15. 15. Which of these features of MOOCs do you have now (in Blackboard)? Unless otherwise specified this work is licensed under a Creative Commons Attribution 4.0 International License. 15
  16. 16. What we find interesting about MOOCs  It is their scale!  Potential reach  Engaged users, varied backgrounds and needs  It is their departure from “traditional” online courses  Interleaving of content and varied parameterized assessment  Infinite formative assessment  Potential to radically change what we think of as an online course, and how we teach online / offline Unless otherwise specified this work is licensed under a Creative Commons Attribution 4.0 International License. 16
  17. 17. Break Unless otherwise specified this work is licensed under a Creative Commons Attribution 4.0 International License. 17
  18. 18. Part 3: Highlights of Online Courses and MOOCs Unless otherwise specified this work is licensed under a Creative Commons Attribution 4.0 International License. 18
  19. 19. Key Themes  Experimentation and validation  Learning outcomes/objectives and assessments  Modularity  Design of the experience Unless otherwise specified this work is licensed under a Creative Commons Attribution 4.0 International License. 19
  20. 20. Why MOOCs at MIT? Unless otherwise specified this work is licensed under a Creative Commons Attribution 4.0 International License. 20
  21. 21. Why did MIT start offering MOOCs / Online?  Advances our institutional mission  Builds upon MIT OpenCourseWare sharing of course materials  Increasing opportunity to use online to significantly impact learning at MIT  Enables us to focus on updating our teaching methods  Breaks down barriers of time and space (i2.002)  Enables us to rethink “courses” via modularity (i2.002)  Improve learning outcomes (3.091, Chemistry Bridge, 16.90)  Enable hands-on learning, and other “valuable” teaching / learning methods (3.091)  Future of Education at MIT Unless otherwise specified this work is licensed under a Creative Commons Attribution 4.0 International License. 21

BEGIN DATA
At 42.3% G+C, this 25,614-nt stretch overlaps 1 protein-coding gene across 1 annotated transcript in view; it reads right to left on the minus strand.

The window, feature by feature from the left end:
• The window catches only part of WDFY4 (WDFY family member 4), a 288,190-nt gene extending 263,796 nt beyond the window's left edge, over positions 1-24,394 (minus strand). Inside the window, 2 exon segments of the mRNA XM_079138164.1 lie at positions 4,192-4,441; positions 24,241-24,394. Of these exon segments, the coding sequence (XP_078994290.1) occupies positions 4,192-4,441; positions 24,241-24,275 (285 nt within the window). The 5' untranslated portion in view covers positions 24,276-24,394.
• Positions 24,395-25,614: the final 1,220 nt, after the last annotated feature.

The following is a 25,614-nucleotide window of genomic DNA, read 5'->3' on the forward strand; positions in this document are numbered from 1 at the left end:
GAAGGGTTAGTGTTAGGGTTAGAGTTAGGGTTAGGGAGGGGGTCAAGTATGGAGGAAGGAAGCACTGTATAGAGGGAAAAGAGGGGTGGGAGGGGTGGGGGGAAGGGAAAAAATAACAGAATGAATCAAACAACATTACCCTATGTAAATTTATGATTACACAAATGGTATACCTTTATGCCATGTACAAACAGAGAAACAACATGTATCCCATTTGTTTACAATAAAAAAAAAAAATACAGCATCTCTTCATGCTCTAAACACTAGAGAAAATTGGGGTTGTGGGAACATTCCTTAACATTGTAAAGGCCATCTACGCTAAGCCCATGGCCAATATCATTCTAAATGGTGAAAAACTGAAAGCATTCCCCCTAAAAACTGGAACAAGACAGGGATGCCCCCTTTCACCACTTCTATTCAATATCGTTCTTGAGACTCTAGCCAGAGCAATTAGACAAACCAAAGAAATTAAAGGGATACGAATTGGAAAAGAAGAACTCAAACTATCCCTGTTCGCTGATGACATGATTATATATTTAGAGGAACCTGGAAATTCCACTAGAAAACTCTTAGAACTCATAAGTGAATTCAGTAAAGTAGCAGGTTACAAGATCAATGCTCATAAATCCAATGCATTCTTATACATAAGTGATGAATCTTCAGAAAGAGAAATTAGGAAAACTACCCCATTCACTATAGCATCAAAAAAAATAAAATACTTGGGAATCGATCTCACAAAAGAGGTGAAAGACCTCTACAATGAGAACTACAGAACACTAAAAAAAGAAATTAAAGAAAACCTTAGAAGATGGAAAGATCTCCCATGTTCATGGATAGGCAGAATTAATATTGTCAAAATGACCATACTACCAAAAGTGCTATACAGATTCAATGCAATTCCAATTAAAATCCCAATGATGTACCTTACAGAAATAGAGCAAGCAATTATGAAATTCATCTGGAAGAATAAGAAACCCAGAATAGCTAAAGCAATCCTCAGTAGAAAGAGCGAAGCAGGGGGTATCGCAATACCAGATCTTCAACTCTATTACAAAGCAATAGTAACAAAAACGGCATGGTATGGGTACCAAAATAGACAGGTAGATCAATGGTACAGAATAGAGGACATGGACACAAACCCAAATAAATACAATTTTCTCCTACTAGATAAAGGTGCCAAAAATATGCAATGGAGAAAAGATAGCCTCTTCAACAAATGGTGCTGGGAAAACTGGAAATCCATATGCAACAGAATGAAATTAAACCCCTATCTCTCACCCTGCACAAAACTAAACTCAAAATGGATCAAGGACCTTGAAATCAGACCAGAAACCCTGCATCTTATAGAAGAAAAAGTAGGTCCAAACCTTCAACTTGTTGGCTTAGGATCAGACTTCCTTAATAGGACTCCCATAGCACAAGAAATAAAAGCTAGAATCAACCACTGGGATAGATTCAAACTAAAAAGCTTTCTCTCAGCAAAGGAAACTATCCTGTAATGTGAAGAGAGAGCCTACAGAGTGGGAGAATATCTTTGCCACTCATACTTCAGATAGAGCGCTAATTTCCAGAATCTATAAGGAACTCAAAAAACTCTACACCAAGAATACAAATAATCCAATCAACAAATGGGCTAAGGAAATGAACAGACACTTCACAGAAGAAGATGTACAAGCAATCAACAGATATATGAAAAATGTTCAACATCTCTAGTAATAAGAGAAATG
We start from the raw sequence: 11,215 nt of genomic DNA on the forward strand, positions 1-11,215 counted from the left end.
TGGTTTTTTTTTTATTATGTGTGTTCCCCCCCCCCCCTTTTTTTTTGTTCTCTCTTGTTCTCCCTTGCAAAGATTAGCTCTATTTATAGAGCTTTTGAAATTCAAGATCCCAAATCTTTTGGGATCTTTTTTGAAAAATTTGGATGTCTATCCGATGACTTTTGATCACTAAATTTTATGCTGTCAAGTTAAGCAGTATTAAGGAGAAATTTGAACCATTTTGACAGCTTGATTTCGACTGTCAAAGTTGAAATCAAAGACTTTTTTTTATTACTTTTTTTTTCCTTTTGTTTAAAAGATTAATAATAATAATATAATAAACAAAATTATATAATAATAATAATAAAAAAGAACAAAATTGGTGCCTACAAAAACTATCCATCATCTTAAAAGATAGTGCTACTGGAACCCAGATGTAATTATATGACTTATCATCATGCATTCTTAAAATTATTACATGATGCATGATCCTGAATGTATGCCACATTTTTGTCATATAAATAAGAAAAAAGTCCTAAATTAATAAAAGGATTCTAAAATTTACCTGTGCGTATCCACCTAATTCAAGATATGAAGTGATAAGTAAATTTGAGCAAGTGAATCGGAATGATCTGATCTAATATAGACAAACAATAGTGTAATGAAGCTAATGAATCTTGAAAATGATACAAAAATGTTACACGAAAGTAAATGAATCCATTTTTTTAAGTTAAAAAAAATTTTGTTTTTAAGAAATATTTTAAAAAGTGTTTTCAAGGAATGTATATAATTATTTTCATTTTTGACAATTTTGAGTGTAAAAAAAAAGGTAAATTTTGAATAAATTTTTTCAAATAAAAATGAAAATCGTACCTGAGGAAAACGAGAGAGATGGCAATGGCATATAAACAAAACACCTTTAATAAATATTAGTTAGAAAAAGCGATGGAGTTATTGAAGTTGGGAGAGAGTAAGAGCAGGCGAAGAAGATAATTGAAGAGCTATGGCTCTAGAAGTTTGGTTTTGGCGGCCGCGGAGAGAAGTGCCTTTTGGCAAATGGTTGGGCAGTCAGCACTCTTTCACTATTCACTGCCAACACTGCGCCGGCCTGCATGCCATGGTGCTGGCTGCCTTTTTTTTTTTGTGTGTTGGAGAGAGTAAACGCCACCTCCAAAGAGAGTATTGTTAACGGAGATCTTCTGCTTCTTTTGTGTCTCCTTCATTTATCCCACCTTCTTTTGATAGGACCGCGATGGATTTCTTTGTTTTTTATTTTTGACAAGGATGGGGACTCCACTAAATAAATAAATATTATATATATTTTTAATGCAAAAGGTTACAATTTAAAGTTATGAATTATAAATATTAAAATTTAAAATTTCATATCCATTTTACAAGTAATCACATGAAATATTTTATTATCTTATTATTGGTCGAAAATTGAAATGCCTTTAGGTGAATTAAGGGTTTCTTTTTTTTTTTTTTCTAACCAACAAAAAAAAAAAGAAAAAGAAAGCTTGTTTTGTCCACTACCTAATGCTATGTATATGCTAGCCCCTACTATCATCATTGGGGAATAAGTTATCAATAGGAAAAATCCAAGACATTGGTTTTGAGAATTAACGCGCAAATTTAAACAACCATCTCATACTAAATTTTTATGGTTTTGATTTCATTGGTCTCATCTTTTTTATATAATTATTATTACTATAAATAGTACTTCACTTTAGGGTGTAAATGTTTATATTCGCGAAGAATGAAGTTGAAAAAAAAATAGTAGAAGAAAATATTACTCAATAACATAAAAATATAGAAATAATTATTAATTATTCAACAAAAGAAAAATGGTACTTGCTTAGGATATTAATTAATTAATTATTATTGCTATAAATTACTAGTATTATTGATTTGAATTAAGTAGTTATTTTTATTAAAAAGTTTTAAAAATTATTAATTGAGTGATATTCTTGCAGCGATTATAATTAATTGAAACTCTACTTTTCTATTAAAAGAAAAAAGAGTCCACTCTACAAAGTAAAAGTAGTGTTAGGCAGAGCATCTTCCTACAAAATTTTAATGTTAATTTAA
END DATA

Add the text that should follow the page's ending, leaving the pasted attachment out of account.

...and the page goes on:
22. 22. 3.091 / 3.091x Unless otherwise specified this work is licensed under a Creative Commons Attribution 4.0 International License. Image courtesy of MIT/Prof. Michael Cima 22
  23. 23. 3.091 Introduction to Solid State Chemistry  One of two chemistry classes fulfilling MIT’s general education requirements in chemistry  Prof. Michael Cima developed 3.091x (MITx version of the course)  Course has learning objectives for each module, and assessments linked to those learning objectives  Originally skeptical of the approaches used in of 3.091x would be comparable to the residential course Unless otherwise specified this work is licensed under a Creative Commons Attribution 4.0 International License. 23
  24. 24. 3.091x Assessments  Originally skeptical of the approaches used in of 3.091x would be comparable to the residential course  Analyzing Fall 2012 data convinced the faculty that the online assessments were effective  3.091x learners did well on the final exam when compared with residential learners  Final exam questions were the same as those used with residential students Unless otherwise specified this work is licensed under a Creative Commons Attribution 4.0 International License. 24
  25. 25. 3.091x Assessments – Fall 2012  3.091x learners did well on the final exam when compared with residential learners  Final exam questions were the same as those used with residential students Unless otherwise specified this work is licensed under a Creative Commons Attribution 4.0 International License. 25 class: numerically correct answer; closed book (no partial credit) edx: first attempt to answer numerically correct score; open book Chart courtesy of MIT/Prof. Michael Cima
  26. 26. Impacting 3.091 at MIT  Experiment to see if replacing traditional homework assignments and in-class quizzes, with entirely online assessments would lead to same learning outcomes with MIT students  The secret? The answer is yes!  New Format—Proctored weekly quizzes  Created testing center proctored by TAs  Students come in and take online assessments every week; they can take the assessments multiple times but must wait 24 hours between attempts  In Class—More experiments and examples Unless otherwise specified this work is licensed under a Creative Commons Attribution 4.0 International License. 26
  27. 27. Comparing 3.091 in 2012 and 2013  Students scored significantly better on assessments (by learning outcome) using online assessments derived from 3.091x and no homework or quizzes. Unless otherwise specified this work is licensed under a Creative Commons Attribution 4.0 International License.
  28. 28. Workshop: Lessons from Online and edX / MITx Courses M.S. Vijay Kumar, vkumar@mit.edu Brandon Muramatsu, mura@mit.edu Cite as: Kumar, V. & Muramatsu, B. (2014c, August). Lessons from online courses and edX / MITx courses. Workshop presented at KFUPM. Dhahran, Saudi Arabia. Unless otherwise specified this work is licensed under a Creative Commons Attribution 4.0 International License. 28

×